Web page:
Wilkerson was careful not to use the word “racism” in her book outside of references because, in her view, the word is “inadequate and incomplete” to justify the intense level of codified hierarchy. It was a system so arcane, the Bible was segregated into two different versions. Not in the textual form — the same King James Version was used by whites and blacks — but in simple use.
During her research, she discovered a 1940 court case that had to be suspended because they couldn’t find a “Jim Crow Bible.” The idea of letting a black person touch a white person’s Bible was unthinkable.
In her travels with the book, she said high school students have the hardest time grasping the past she documented: For example, an African-American could not legally pass a slow Caucasian driver and most certainly could not honk or tailgate as the students suggested.
The caste system held in place by the economics of cheap labor kept white people in line as well, she said.
“If you are going to hold someone down in the ditch, you have to get in the ditch with them,” she said. “And while both are down in the ditch, nothing is being done that can elevate either. While both are down in the ditch, all the wondrous things that could have been happening were not happening. Because no one in a ditch can live up to their fullest potential.”
The economic structure of the South was brutal to and yet dependent on African-American workers. When the U.S. entered World War I, the North faced a labor shortage. Black sharecroppers recruited from the South would be arrested at train platforms to prevent them from making the journey. Movement north then took place in secret or in the dead of night.
The Great Migration followed three predictable streams: the East Coast, the Midwest, and the West Coast, with some going as far as Washington and even Alaska. As with all migrations, Wilkerson said it was a referendum on the circumstances of their homes.
It was the first time in 12 generations that African-Americans had the opportunity to choose their home and their livelihood.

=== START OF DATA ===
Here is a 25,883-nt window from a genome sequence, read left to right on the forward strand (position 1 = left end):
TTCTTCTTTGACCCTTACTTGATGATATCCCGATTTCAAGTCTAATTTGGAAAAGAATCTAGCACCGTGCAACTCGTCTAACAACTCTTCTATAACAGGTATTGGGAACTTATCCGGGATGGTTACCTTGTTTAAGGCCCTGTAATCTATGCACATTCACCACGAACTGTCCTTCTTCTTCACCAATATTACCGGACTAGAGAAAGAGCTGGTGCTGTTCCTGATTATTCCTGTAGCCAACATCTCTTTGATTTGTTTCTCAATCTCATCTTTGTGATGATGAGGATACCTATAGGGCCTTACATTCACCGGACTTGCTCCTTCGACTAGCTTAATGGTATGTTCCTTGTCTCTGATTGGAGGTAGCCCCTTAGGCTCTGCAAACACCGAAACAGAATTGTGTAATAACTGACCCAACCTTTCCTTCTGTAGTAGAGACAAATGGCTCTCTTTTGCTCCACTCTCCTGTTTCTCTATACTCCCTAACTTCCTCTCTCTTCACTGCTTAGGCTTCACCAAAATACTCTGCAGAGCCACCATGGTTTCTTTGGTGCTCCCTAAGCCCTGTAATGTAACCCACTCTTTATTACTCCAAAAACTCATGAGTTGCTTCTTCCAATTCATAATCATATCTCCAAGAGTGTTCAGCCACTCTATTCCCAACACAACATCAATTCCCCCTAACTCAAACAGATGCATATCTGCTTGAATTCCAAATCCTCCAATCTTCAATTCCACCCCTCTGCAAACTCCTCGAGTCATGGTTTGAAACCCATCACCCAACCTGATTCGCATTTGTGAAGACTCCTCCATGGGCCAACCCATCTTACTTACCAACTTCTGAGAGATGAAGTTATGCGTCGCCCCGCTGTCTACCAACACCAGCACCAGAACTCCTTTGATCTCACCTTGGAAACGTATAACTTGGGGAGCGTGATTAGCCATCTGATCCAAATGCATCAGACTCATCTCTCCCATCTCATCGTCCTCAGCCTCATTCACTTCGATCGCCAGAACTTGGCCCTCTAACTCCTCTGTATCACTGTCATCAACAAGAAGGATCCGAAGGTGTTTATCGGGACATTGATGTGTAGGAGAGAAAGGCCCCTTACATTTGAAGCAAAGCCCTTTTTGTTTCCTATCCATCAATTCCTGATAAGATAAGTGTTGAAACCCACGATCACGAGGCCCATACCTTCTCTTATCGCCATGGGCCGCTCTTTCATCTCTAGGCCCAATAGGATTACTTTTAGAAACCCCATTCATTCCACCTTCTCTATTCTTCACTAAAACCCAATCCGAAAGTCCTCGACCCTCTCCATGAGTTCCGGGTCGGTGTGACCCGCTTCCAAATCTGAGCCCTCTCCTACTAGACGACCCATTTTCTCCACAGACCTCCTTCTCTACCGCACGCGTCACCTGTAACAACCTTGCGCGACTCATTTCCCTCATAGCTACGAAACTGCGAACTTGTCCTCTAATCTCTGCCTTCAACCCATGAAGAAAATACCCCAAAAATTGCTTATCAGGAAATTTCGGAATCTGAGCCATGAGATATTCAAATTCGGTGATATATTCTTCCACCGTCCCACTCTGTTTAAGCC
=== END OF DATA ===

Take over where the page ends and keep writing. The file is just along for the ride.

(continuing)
The greatest tragedy, Wilkerson said, was the missed opportunities for human potential to flourish in those generations. What the Great Migration did was give those opportunities for the first time to African-Americans.
She told a story of one such opportunity. The city of Cleveland was a fabled destination among African-Americans in Alabama, so much so two parents named their son James Cleveland, or J.C. for short. The mother convinced the father to make the trek to the lakeside city. The child’s first day of school, the teacher pronounced J.C. “Jesse.” Soon, his parents took to calling him Jesse as well.
At the 1936 Summer Olympics in Berlin, Germany, under the glare of the Adolf Hitler and his growing Nazi regime, Jesse Owens won four gold medals, crushing Hitler’s myth of Aryan superiority.
Among other examples, she said Toni Morrison wouldn’t have been able to borrow a library book if her parents’ had stayed in the South. Berry Gordy Jr. wouldn’t have started Motown, the legendary record company. And Miles Davis wouldn’t have had access to the instrument that would trumpet his musical genius.
Change begins with the laws, but it ends in our hearts and minds, she said.
“When you have a storm, you might not want to go into the basement because you don’t know what you might find,” she said. “But if you ignore it, you ignore it at your own peril. Whatever rises up will come back to haunt you. Whatever we have ignored will not go away until we face up to it, examine it, address it and resolve it.”